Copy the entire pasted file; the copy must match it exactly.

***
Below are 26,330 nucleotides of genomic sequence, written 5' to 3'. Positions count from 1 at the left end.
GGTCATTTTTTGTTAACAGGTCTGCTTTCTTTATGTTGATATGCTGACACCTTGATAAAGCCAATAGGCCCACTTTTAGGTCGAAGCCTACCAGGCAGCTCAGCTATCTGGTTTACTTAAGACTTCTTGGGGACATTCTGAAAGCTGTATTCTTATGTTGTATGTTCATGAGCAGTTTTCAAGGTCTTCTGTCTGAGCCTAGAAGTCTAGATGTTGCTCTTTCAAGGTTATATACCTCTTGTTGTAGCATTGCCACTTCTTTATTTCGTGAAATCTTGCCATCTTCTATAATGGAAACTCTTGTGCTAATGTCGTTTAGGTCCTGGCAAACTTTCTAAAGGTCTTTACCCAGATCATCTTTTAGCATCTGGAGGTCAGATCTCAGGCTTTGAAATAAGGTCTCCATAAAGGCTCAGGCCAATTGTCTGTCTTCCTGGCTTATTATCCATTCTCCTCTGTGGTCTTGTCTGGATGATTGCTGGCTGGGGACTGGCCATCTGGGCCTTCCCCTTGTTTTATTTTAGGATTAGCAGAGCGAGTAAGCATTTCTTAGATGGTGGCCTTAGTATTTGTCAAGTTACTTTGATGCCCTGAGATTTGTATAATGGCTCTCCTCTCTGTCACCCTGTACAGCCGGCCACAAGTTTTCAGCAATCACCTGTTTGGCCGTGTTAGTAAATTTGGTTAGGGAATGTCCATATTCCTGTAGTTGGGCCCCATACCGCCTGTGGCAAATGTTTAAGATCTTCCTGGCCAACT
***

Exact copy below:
Below are 26,330 nucleotides of genomic sequence, written 5' to 3'. Positions count from 1 at the left end.
GGTCATTTTTTGTTAACAGGTCTGCTTTCTTTATGTTGATATGCTGACACCTTGATAAAGCCAATAGGCCCACTTTTAGGTCGAAGCCTACCAGGCAGCTCAGCTATCTGGTTTACTTAAGACTTCTTGGGGACATTCTGAAAGCTGTATTCTTATGTTGTATGTTCATGAGCAGTTTTCAAGGTCTTCTGTCTGAGCCTAGAAGTCTAGATGTTGCTCTTTCAAGGTTATATACCTCTTGTTGTAGCATTGCCACTTCTTTATTTCGTGAAATCTTGCCATCTTCTATAATGGAAACTCTTGTGCTAATGTCGTTTAGGTCCTGGCAAACTTTCTAAAGGTCTTTACCCAGATCATCTTTTAGCATCTGGAGGTCAGATCTCAGGCTTTGAAATAAGGTCTCCATAAAGGCTCAGGCCAATTGTCTGTCTTCCTGGCTTATTATCCATTCTCCTCTGTGGTCTTGTCTGGATGATTGCTGGCTGGGGACTGGCCATCTGGGCCTTCCCCTTGTTTTATTTTAGGATTAGCAGAGCGAGTAAGCATTTCTTAGATGGTGGCCTTAGTATTTGTCAAGTTACTTTGATGCCCTGAGATTTGTATAATGGCTCTCCTCTCTGTCACCCTGTACAGCCGGCCACAAGTTTTCAGCAATCACCTGTTTGGCCGTGTTAGTAAATTTGGTTAGGGAATGTCCATATTCCTGTAGTTGGGCCCCATACCGCCTGTGGCAAATGTTTAAGATCTTCCTGGCCAACT